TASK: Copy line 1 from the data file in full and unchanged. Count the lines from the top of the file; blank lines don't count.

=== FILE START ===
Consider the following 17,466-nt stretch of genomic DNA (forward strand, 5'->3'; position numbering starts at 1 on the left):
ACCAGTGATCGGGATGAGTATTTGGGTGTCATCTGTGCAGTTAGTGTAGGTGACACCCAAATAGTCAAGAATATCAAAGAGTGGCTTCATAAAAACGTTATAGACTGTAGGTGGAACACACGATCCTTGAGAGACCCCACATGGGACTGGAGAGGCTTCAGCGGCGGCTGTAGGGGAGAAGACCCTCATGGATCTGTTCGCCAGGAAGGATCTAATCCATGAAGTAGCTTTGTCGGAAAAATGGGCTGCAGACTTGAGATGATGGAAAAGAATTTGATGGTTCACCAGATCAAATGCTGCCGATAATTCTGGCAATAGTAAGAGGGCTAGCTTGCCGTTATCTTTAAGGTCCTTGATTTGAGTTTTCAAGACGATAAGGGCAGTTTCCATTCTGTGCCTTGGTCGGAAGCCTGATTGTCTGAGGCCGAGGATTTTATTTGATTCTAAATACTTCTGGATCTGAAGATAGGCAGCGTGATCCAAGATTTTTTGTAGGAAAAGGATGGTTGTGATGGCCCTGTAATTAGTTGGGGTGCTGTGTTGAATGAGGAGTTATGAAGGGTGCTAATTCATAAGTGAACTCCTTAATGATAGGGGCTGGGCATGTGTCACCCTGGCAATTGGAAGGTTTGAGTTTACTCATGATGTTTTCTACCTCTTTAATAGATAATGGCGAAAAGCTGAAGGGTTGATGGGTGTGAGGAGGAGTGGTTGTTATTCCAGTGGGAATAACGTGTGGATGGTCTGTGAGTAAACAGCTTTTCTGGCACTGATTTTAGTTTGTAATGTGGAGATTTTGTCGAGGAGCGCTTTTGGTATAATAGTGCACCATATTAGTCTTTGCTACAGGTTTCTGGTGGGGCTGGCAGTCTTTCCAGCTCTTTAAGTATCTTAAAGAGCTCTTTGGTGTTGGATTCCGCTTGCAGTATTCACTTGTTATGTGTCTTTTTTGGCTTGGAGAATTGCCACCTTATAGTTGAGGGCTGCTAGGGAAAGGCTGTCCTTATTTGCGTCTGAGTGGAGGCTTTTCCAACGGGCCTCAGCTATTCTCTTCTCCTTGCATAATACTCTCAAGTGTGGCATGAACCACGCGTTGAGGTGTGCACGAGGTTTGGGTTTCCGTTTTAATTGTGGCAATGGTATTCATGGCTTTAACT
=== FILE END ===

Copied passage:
Consider the following 17,466-nt stretch of genomic DNA (forward strand, 5'->3'; position numbering starts at 1 on the left):